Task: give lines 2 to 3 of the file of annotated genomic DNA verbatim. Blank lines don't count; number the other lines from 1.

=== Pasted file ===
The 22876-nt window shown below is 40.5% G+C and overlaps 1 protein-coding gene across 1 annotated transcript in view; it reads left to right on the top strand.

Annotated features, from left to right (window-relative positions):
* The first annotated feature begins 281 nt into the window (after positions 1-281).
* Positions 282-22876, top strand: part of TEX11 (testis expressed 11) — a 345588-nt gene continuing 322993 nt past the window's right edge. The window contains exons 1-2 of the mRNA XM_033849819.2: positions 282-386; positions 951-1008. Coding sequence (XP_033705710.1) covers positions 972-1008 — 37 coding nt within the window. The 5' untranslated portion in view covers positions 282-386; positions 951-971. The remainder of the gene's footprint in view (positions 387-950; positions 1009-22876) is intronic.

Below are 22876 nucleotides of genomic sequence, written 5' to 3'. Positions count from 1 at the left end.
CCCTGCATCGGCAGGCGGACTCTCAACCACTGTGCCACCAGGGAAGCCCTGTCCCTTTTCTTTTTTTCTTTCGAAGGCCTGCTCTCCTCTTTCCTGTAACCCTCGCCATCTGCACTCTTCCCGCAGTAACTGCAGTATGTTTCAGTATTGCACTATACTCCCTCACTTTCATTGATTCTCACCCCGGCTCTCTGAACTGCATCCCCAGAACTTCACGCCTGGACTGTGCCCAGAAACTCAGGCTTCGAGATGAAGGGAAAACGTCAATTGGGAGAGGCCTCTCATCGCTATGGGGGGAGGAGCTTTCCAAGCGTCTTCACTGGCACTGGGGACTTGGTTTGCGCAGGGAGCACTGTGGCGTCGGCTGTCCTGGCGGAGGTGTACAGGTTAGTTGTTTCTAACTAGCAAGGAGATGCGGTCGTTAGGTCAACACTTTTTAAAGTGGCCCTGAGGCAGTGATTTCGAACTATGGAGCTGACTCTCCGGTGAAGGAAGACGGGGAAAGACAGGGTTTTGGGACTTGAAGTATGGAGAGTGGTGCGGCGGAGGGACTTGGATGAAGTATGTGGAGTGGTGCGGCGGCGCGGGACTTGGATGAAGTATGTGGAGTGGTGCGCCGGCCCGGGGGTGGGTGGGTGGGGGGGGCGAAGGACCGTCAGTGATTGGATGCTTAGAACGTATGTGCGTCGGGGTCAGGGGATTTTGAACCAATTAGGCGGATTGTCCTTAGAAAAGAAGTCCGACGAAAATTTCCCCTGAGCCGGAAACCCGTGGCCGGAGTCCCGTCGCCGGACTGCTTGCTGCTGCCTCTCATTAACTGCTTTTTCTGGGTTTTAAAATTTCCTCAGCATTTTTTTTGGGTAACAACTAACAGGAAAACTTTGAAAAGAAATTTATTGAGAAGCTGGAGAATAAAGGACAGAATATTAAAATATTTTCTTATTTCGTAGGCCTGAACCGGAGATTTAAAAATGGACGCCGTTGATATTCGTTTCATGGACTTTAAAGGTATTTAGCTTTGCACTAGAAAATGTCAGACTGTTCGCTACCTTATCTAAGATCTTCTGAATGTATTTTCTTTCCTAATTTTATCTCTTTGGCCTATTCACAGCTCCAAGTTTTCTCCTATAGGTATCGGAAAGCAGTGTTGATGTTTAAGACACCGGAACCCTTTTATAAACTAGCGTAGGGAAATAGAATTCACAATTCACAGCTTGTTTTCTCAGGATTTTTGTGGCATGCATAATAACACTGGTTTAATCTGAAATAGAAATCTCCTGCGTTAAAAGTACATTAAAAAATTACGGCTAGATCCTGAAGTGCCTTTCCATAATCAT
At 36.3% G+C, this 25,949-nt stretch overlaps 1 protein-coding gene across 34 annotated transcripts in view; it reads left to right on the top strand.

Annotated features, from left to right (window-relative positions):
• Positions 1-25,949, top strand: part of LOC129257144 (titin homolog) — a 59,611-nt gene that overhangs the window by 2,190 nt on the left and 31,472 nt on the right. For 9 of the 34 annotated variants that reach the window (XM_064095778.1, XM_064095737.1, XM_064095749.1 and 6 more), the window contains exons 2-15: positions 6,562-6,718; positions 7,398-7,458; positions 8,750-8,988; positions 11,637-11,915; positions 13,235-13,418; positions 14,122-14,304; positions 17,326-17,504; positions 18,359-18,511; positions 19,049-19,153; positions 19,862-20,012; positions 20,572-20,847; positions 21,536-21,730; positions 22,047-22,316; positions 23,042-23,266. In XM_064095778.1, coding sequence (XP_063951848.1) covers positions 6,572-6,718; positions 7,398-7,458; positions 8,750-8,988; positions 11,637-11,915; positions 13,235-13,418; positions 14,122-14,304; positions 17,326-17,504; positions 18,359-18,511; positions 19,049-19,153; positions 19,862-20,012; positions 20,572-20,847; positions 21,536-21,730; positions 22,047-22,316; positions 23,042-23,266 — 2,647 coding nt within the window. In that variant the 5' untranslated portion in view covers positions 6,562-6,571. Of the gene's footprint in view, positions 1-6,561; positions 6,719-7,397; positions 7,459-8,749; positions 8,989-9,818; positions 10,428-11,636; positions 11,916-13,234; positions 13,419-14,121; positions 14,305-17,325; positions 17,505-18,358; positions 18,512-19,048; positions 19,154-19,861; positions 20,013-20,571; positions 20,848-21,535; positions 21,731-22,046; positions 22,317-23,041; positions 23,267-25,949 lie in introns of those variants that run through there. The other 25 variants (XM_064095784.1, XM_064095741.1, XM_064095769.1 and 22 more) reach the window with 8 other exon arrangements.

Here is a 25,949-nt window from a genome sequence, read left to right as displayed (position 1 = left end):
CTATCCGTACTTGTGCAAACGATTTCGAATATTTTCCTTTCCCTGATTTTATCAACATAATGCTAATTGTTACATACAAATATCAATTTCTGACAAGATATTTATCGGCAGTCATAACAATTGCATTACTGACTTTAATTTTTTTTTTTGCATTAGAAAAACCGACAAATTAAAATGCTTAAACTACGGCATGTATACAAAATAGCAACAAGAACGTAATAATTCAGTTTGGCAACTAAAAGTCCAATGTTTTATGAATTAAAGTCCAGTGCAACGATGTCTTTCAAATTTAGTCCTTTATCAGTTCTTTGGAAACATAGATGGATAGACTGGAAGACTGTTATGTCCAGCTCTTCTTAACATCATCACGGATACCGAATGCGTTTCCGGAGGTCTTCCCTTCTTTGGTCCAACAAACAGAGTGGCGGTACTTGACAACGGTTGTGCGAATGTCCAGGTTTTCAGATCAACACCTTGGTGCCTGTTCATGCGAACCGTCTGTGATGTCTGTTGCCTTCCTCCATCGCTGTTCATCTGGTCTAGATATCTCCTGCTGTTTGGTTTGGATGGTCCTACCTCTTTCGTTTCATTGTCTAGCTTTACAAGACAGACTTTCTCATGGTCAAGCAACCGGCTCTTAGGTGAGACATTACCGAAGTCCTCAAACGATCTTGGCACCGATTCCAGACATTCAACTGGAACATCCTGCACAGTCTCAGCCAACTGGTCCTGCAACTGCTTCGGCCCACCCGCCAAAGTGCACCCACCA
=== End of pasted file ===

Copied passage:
Annotated features, from left to right (window-relative positions):
* The first annotated feature begins 281 nt into the window (after positions 1-281).